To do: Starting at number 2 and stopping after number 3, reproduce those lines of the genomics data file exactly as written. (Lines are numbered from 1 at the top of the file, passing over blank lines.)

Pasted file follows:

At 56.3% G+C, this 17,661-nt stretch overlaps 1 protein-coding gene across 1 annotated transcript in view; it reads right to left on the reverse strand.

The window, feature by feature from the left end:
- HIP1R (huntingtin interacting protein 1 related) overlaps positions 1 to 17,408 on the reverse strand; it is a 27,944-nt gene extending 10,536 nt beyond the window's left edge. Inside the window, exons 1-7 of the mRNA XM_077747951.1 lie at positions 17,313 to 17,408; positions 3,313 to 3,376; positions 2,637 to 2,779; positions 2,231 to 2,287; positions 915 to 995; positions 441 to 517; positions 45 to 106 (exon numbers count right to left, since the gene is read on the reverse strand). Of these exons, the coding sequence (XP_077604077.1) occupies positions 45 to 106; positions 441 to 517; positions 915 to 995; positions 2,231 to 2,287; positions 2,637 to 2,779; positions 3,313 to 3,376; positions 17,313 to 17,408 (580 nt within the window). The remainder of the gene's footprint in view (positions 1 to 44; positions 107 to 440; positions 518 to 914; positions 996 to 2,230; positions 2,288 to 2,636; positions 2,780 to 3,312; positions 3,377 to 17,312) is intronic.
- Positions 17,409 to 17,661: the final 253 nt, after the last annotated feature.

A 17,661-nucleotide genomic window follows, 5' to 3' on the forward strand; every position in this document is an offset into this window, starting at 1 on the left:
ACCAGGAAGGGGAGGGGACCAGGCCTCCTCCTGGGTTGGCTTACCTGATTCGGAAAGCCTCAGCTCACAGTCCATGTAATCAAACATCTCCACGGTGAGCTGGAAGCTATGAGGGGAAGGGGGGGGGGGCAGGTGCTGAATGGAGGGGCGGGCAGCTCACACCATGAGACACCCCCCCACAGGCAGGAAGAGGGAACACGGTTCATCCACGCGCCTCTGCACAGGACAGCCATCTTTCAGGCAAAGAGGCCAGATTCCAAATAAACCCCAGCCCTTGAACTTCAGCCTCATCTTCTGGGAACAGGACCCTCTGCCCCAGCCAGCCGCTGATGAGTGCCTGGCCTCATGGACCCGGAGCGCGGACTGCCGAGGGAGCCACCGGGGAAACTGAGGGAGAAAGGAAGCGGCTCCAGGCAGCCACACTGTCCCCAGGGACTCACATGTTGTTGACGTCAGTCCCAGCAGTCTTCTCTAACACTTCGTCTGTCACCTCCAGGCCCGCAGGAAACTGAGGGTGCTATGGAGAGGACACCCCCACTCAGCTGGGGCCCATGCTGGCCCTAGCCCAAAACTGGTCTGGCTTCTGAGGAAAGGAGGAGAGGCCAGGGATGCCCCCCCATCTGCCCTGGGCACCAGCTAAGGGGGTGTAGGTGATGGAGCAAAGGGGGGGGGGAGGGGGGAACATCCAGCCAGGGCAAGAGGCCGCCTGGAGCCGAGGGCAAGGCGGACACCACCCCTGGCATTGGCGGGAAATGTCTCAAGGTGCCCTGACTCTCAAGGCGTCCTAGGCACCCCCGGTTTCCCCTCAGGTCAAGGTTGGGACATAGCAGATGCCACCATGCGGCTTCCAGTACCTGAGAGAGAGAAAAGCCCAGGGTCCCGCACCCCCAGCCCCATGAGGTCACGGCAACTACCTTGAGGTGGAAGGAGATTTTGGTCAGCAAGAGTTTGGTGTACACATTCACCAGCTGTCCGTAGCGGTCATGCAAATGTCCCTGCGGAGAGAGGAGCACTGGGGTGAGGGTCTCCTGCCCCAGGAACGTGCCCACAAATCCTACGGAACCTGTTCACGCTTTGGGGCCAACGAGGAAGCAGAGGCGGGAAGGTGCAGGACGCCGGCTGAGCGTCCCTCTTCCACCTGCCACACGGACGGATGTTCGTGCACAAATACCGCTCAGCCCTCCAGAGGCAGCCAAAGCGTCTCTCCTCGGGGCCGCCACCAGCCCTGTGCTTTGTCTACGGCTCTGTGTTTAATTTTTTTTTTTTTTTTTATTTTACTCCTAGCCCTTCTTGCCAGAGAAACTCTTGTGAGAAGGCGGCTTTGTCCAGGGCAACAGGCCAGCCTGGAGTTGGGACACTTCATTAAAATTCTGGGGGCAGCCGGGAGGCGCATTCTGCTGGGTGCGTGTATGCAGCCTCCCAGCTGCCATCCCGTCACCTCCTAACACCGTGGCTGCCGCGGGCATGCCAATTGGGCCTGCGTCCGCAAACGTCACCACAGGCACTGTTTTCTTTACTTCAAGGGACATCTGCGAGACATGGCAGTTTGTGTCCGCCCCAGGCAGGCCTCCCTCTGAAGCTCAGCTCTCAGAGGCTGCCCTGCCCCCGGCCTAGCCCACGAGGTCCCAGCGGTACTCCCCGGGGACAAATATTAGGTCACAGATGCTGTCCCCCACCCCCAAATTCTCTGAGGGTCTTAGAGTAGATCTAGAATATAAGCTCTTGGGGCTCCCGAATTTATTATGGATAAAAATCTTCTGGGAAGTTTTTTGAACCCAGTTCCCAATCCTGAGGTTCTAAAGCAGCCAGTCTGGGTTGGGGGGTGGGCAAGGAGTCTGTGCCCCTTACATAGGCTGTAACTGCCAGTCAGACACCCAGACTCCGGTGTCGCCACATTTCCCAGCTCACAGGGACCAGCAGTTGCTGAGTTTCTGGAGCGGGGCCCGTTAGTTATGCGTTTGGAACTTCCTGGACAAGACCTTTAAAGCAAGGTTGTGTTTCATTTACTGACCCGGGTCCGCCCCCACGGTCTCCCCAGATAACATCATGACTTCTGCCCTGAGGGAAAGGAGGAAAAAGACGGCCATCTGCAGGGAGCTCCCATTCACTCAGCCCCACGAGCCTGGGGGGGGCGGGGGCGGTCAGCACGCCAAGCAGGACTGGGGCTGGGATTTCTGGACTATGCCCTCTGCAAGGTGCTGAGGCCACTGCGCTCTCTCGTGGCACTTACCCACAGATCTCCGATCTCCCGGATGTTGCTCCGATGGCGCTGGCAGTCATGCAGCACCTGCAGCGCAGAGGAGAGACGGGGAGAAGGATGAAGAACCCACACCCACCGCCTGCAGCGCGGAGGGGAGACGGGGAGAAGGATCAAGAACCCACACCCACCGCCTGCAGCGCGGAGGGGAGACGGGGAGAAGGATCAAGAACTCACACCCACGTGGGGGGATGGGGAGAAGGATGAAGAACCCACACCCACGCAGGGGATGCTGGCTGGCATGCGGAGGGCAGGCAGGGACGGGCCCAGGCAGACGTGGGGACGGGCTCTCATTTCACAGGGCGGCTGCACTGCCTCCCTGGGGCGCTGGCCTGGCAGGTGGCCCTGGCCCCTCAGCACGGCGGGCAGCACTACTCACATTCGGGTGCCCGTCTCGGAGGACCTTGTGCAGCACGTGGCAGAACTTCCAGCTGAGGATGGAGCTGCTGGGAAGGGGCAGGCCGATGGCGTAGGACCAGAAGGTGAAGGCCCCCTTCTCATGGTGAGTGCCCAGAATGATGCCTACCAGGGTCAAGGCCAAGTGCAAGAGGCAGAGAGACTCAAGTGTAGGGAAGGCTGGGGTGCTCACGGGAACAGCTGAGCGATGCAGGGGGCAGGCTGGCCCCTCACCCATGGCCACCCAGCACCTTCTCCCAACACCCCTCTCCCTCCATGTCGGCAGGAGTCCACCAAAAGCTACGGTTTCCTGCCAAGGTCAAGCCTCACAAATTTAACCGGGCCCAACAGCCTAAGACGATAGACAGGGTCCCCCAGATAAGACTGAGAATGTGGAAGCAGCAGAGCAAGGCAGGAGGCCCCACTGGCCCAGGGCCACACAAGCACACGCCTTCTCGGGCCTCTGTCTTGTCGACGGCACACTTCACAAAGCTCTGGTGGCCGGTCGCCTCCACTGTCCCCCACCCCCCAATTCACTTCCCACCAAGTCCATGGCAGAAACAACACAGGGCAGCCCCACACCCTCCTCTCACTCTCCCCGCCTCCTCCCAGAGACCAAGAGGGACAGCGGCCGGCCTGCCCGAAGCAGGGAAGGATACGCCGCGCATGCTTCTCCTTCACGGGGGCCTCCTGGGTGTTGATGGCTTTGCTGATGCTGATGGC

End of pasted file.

The window, feature by feature from the left end:
- HIP1R (huntingtin interacting protein 1 related) overlaps positions 1 to 17,408 on the reverse strand; it is a 27,944-nt gene extending 10,536 nt beyond the window's left edge. Inside the window, exons 1-7 of the mRNA XM_077747951.1 lie at positions 17,313 to 17,408; positions 3,313 to 3,376; positions 2,637 to 2,779; positions 2,231 to 2,287; positions 915 to 995; positions 441 to 517; positions 45 to 106 (exon numbers count right to left, since the gene is read on the reverse strand). Of these exons, the coding sequence (XP_077604077.1) occupies positions 45 to 106; positions 441 to 517; positions 915 to 995; positions 2,231 to 2,287; positions 2,637 to 2,779; positions 3,313 to 3,376; positions 17,313 to 17,408 (580 nt within the window). The remainder of the gene's footprint in view (positions 1 to 44; positions 107 to 440; positions 518 to 914; positions 996 to 2,230; positions 2,288 to 2,636; positions 2,780 to 3,312; positions 3,377 to 17,312) is intronic.